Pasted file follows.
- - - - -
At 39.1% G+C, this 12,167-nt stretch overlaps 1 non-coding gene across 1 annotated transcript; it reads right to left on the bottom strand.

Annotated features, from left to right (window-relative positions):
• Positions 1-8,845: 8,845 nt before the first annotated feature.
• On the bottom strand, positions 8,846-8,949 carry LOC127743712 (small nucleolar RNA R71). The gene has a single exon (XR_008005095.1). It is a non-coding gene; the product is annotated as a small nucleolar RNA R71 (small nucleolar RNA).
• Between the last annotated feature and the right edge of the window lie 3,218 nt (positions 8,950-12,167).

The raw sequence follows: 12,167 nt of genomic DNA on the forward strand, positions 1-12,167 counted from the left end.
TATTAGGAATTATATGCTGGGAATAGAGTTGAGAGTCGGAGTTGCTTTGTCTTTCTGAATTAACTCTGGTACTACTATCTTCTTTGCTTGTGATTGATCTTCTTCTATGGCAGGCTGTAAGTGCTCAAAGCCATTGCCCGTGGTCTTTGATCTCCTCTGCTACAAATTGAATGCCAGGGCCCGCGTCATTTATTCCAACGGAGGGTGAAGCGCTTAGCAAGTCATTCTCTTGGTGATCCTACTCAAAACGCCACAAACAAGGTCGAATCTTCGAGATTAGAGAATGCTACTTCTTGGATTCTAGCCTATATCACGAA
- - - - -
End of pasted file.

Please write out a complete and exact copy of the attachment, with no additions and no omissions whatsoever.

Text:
At 39.1% G+C, this 12,167-nt stretch overlaps 1 non-coding gene across 1 annotated transcript; it reads right to left on the bottom strand.

Annotated features, from left to right (window-relative positions):
• Positions 1-8,845: 8,845 nt before the first annotated feature.
• On the bottom strand, positions 8,846-8,949 carry LOC127743712 (small nucleolar RNA R71). The gene has a single exon (XR_008005095.1). It is a non-coding gene; the product is annotated as a small nucleolar RNA R71 (small nucleolar RNA).
• Between the last annotated feature and the right edge of the window lie 3,218 nt (positions 8,950-12,167).

The raw sequence follows: 12,167 nt of genomic DNA on the forward strand, positions 1-12,167 counted from the left end.
TATTAGGAATTATATGCTGGGAATAGAGTTGAGAGTCGGAGTTGCTTTGTCTTTCTGAATTAACTCTGGTACTACTATCTTCTTTGCTTGTGATTGATCTTCTTCTATGGCAGGCTGTAAGTGCTCAAAGCCATTGCCCGTGGTCTTTGATCTCCTCTGCTACAAATTGAATGCCAGGGCCCGCGTCATTTATTCCAACGGAGGGTGAAGCGCTTAGCAAGTCATTCTCTTGGTGATCCTACTCAAAACGCCACAAACAAGGTCGAATCTTCGAGATTAGAGAATGCTACTTCTTGGATTCTAGCCTATATCACGAA